USDA ushers out paper food stamps

The paper food stamp is gone. Last week, Agriculture Department officials completed a 20-year effort to switch all 50 states to an electronic process for managing the $25 billion benefits program.

One USDA official described the Food Stamp Program's electronic conversion in personal terms. "A whole group of us began as social workers, and suddenly we became electronic bankers," said Tim O'Connor, acting associate deputy administrator for management at the Food and Nutrition Service, the federal agency responsible for the Food Stamp Program. In reality, the transition moved more slowly, O'Connor

acknowledged. Conversion to an all-electronic system took 20 years to complete and required cooperation from banks, grocery stores, state governments, Congress, the National Association of Clearinghouse Administrators and other groups.

Representatives from public interest groups and consumer organizations speak of the electronic food stamp system as a success. Although some technology groups had hoped to see smart cards play a greater role in the program's transformation, all but two states have issued magnetic-stripe debit cards to households eligible for the program.

And although USDA officials are pleased that fraud has been reduced by almost half with the new electronic system, they still have some administrative worries about the program on which 24 million people depend each month.

Program administrators did the right thing by persisting in completing the transformation that began in 1984, said Robert Atkinson, vice president of the Progressive Policy Institute and director of its Technology and New Economy Project. He said an all-electronic system "will improve security, reduce some fraud and maybe save money."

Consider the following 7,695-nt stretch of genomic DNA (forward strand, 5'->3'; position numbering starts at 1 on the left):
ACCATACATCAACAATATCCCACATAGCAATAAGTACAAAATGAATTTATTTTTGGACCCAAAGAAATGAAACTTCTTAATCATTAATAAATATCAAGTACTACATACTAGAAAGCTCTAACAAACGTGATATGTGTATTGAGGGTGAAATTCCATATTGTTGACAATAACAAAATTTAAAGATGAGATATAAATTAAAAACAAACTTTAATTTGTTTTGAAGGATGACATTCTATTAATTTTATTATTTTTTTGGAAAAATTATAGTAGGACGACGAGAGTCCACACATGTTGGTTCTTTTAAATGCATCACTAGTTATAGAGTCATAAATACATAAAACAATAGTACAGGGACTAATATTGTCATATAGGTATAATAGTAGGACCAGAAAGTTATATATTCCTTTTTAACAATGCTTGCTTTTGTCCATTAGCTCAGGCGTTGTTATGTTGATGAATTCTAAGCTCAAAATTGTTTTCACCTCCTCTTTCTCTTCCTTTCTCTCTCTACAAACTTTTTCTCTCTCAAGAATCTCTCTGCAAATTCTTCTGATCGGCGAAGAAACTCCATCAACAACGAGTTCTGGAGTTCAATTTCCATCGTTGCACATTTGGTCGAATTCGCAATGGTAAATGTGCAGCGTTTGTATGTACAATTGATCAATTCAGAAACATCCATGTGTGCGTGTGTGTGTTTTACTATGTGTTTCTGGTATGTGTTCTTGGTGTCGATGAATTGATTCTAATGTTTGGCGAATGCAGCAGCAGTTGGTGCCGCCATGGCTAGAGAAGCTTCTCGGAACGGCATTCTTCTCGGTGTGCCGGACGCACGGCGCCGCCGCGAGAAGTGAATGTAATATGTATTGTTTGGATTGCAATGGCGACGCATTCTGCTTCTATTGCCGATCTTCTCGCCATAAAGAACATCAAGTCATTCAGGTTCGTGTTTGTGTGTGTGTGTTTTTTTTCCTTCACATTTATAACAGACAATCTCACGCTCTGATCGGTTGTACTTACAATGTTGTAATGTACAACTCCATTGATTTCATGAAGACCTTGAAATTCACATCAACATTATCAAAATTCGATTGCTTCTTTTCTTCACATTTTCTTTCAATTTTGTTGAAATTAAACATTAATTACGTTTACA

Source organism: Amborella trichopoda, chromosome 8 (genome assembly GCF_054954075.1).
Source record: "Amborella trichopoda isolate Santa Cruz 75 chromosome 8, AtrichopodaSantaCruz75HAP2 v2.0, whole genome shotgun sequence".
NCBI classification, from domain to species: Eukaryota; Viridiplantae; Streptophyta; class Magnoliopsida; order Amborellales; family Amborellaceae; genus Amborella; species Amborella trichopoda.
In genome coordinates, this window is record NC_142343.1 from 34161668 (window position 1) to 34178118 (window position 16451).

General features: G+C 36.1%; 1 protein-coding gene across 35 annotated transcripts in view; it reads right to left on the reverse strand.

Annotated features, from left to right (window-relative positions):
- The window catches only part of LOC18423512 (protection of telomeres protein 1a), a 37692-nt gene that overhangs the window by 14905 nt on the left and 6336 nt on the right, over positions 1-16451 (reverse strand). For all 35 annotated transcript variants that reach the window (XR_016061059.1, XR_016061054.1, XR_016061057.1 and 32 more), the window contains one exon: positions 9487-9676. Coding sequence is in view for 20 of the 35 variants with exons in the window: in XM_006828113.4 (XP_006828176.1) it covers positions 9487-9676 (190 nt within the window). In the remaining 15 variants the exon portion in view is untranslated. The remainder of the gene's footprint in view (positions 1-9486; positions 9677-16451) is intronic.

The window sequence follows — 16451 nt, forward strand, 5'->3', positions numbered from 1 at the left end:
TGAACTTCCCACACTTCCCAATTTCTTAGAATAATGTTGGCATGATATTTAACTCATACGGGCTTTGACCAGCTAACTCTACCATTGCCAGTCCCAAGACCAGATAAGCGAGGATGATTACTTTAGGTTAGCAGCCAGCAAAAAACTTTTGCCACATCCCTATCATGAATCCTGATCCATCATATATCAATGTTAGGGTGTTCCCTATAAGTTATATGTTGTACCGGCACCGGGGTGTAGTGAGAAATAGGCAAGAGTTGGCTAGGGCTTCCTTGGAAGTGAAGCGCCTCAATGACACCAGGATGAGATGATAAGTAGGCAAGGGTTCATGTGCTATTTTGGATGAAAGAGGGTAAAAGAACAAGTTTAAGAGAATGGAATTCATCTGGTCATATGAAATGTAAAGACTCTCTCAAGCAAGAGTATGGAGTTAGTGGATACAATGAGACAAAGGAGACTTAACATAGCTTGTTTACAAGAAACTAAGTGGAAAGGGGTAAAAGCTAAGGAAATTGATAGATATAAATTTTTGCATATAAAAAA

Program participants also like the electronic system because it serves their needs far better than the old system of paper coupons, O'Connor said. "We've eliminated an awful lot of stigma from the program." Paying for groceries with food stamp coupons, he said, "is about the most public thing you can do that announces you are poor."

Another advantage was demonstrated last summer during the power outage that hit several Midwestern and Northeastern states, said Ellen Vollinger, legal director at the Food Research and Action Center, a domestic policy group focused on eradicating hunger. During such emergencies, households typically have to discard spoiled food and apply for additional food stamps so they can replace perishables.

Last summer, however, Vollinger said, Michigan officials worked with the USDA and companies administering the Food Stamp Program to transfer a half-month's benefits to the electronic transfer accounts of those households in ZIP codes where the outages were severe, saving people another trip to benefits offices.

Plastic debit cards have been popular with participants. But proponents of smart cards maintain that the electronic benefits program could be even more effective if it relied on smart card technology. Wyoming and Ohio are the only states that use those cards to deliver food stamp benefits, but Ohio officials have said they plan to switch to magnetic-stripe debit cards.

"Smart cards make a lot of sense for these programs, but so far, they have not gained particular support within the states because of the perceived higher costs," said Randy Vanderhoof, executive director of the Smart Card Alliance, an industry group that promotes smart card technology. Vanderhoof said smart card prices have dropped since Ohio began its program several years ago.

A smart card, he said, would add no more than $50 to the $350 it typically costs to equip a grocery checkout line to handle the electronic benefits debit card. Smart cards have more capacity to store biometric information, he said, which makes them a better choice for benefits transfer programs.

"It depends on to what extent they want to address the fraud problem," Vanderhoof said. Standard magnetic-stripe cards cannot store the data needed for biometric matching of finger images, for example. The current debit card system relies on a personal identification number (PIN) to authenticate cardholders' identities.

PINs and debit cards have greatly reduced the rate of illegal trafficking in food stamps that 10 years ago was costing the program about $800 million, O'Connor said. Program losses from fraud have been cut to less than $400 million a year. "We're still not happy with where it is," he said, "but it's definitely moving in the right direction."

Program outlays are 25 percent more accurate than they were three years ago, USDA Secretary Ann Veneman said last week. So, for example, in the past three years, the program has paid $173 million to eligible recipients who otherwise would not have received food stamp benefits, she said. Likewise, erroneous food stamp payments have dropped by nearly a half-billion dollars in three years.


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